Season 7 of Game of Thrones will begin in Australia on Monday, July 17th. The season will run shorter than the traditional 10, with only 7 episodes to be followed by a 6-episode eighth season that could conclude as late as 2019. However, we are beginning the final leg of what has been a remarkable television journey, and to celebrate, we thought we’d cast a look back to ten of our favourite moments from the show in the lead up to the season premiere. Dave Griffiths will also be interviewing members of the cast in the upcoming digi-mag, so be sure to check that out.
WARNING: SPOILERS AHEAD.
The Red Wedding was a turning point both narratively and in the cultural influence of the show. Critical appraisal of the ninth episode of Season 3, The Rains of Castamere, was so high that it led to an Emmy nomination for the writers D.B. Weiss and David Benioff – the series has since won Best Drama. People who have never watched Game of Thrones know about the Red Wedding. We live in cynical times where audiences have become very sophisticated and used to certain ways of telling a story.
It takes a lot to surprise them, but George R.R. Martin’s saga has done it a few times, to the point that the show became predictably unpredictable. Jaime losing his hand, Ned losing his head, and Theon losing his… and well, who didn’t have their minds blown at the conclusion of The Mountain and The Viper? Part of this, however, was the gruesome gore factor that was full of tight, suffocating close-ups that made you feel the horror of dying that way. The Red Wedding has shocking, gory images in it, too. No one is going to quickly forget the speed and viciousness of that blade going into Talisa’s (Oona Chaplin) pregnant belly anytime soon. The book readers may have been smug in the knowledge of knowing what was coming but even they couldn’t have been prepared for that. The whole sequence opens with a sense of foreboding before kicking into gear with that wonderful refrain of The Rains of Castamere, and Lady Catelyn Stark (Michelle Fairley) pulling back Roose Bolton’s (Michael McElhatton) sleeve to reveal chainmail. Who could have predicted all that followed though would happen? Wasn’t somebody going to get out alive?!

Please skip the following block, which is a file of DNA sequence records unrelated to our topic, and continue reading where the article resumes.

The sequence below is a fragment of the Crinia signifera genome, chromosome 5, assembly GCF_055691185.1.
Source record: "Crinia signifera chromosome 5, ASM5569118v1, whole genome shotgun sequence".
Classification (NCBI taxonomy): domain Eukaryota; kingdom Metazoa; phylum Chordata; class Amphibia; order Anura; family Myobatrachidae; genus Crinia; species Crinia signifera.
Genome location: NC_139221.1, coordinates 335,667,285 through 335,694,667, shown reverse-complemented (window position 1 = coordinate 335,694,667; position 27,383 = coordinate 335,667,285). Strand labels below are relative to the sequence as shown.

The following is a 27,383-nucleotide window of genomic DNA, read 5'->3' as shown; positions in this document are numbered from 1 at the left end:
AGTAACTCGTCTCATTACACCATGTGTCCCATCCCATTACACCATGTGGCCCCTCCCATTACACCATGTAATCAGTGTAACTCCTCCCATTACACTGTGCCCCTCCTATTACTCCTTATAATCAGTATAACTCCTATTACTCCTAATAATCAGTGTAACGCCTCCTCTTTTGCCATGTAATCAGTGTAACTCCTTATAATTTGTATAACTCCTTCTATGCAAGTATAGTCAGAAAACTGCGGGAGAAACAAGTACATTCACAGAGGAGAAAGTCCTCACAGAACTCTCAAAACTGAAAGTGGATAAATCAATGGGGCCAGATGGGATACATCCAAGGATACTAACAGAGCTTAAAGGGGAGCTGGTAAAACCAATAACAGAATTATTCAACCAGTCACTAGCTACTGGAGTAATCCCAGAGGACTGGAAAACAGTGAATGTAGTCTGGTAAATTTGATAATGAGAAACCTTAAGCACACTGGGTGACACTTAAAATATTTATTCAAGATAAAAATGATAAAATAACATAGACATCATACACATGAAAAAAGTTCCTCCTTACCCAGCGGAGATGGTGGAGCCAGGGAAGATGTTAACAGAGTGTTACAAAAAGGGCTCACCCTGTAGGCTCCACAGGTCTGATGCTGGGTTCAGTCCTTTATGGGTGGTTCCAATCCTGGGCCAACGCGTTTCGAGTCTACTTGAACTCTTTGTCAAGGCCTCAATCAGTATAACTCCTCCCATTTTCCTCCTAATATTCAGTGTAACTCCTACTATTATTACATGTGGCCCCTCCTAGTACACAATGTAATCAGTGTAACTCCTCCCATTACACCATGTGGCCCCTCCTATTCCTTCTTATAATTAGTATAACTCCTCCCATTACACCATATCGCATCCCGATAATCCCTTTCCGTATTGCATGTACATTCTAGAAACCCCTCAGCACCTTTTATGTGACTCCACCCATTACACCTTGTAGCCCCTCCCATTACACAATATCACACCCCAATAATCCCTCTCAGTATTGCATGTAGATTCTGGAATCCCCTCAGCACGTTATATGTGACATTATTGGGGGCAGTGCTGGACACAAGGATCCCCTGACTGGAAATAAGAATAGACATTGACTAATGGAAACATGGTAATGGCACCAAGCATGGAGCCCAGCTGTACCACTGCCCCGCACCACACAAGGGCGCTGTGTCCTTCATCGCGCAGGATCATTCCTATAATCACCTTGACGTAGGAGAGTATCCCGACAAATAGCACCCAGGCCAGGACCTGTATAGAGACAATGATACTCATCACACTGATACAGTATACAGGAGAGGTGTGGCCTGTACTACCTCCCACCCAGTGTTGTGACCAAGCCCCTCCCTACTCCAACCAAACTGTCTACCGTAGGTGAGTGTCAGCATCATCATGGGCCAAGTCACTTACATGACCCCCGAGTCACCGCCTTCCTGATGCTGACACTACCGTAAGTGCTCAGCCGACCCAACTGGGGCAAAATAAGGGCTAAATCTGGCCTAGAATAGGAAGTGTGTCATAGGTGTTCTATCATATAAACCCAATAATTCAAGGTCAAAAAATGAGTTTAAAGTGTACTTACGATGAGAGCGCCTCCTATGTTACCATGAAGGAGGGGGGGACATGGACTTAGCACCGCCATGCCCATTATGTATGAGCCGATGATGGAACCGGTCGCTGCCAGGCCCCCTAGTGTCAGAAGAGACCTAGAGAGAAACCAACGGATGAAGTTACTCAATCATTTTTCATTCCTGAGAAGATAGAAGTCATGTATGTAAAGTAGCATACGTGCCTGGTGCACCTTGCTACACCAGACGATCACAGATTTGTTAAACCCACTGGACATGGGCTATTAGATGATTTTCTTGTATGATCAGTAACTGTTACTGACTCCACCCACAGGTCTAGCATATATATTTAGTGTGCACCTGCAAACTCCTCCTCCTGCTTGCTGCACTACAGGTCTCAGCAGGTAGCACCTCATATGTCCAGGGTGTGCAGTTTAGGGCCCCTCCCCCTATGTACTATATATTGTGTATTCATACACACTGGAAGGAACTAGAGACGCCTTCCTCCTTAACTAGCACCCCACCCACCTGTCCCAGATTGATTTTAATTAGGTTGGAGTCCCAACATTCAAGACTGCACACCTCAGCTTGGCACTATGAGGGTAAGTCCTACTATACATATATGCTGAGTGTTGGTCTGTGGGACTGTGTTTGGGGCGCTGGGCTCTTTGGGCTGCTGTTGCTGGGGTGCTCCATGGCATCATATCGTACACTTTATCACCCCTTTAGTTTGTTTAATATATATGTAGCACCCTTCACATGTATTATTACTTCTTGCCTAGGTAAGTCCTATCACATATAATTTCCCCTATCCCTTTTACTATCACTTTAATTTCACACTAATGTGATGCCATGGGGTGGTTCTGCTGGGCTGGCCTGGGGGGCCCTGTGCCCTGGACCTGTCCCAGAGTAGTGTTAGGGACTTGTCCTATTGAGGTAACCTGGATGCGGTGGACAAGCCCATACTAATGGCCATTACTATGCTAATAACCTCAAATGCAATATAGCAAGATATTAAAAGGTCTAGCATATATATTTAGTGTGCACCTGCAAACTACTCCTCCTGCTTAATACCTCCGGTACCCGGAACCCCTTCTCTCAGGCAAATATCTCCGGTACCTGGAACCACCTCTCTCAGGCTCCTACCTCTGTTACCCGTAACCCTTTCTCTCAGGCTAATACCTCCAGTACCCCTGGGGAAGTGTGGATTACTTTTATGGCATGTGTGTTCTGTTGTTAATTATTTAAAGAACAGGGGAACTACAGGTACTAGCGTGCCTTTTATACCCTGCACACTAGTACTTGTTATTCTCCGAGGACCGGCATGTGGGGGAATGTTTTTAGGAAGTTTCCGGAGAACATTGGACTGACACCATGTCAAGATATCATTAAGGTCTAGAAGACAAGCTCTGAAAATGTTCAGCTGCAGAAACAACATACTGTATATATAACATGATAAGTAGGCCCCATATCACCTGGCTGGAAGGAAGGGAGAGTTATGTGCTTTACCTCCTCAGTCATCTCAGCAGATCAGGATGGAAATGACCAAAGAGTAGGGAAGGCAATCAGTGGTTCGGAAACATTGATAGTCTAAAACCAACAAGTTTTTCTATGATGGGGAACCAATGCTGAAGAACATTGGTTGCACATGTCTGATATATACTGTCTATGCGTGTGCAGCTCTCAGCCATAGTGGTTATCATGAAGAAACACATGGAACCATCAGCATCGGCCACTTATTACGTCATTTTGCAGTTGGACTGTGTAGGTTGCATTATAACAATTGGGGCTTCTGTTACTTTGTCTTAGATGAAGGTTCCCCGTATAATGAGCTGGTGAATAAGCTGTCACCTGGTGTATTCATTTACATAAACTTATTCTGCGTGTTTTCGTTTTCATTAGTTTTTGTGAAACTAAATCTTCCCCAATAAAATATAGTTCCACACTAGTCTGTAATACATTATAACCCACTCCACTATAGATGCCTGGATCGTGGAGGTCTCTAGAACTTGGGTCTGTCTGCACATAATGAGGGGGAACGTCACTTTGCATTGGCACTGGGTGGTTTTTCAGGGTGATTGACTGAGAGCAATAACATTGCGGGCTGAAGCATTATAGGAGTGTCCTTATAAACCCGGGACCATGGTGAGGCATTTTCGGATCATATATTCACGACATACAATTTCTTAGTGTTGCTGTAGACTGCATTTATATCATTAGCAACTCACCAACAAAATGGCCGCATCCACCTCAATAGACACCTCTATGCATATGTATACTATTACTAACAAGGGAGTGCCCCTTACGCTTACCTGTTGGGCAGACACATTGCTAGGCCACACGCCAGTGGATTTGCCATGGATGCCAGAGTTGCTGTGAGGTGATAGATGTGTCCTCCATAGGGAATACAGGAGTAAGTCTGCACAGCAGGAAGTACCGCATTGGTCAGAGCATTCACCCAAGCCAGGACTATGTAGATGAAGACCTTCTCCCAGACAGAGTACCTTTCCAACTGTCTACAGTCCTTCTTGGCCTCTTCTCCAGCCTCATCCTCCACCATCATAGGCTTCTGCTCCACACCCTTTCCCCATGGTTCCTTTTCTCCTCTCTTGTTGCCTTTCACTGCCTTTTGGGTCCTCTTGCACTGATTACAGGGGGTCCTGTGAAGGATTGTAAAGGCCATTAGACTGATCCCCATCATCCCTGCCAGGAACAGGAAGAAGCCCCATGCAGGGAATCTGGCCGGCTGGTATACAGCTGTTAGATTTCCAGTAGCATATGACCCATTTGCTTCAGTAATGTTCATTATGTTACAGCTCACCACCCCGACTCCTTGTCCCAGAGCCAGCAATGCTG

Originally, this felt like one of the central premises of the show: the battle between the Starks and the Lannisters. It couldn’t end here with just a massacre in a hall, could it?! Of course, it hasn’t really, as proven last season when Stark banners unfurled over Winterfell again, and Arya (Maisie Williams) dispatched Walder Frey (David Bradley) in the very same hall where the Red Wedding took place. At the time though, it was a shock to the system; a shake-up of the status quo and the dispatch of several beloved characters. None of those things is what gives it such impact, however. It is because it is about a mother watching her son murdered and trying to save him. Michelle Fairley’s acting here must be lauded as she plays a variety of escalating emotions in such an intense sequence. It says a lot about this world that the last actions of Catelyn Stark are to kill an innocent in Joyeuse (Kelly Long). But she does it not out of spite for the murder of her son Robb (Richard Madden), but because she swore she would. There was a time when you couldn’t have the good guys do that in a television program.
The Red Wedding was shocking, heartbreaking, seminal television, and it changed everything.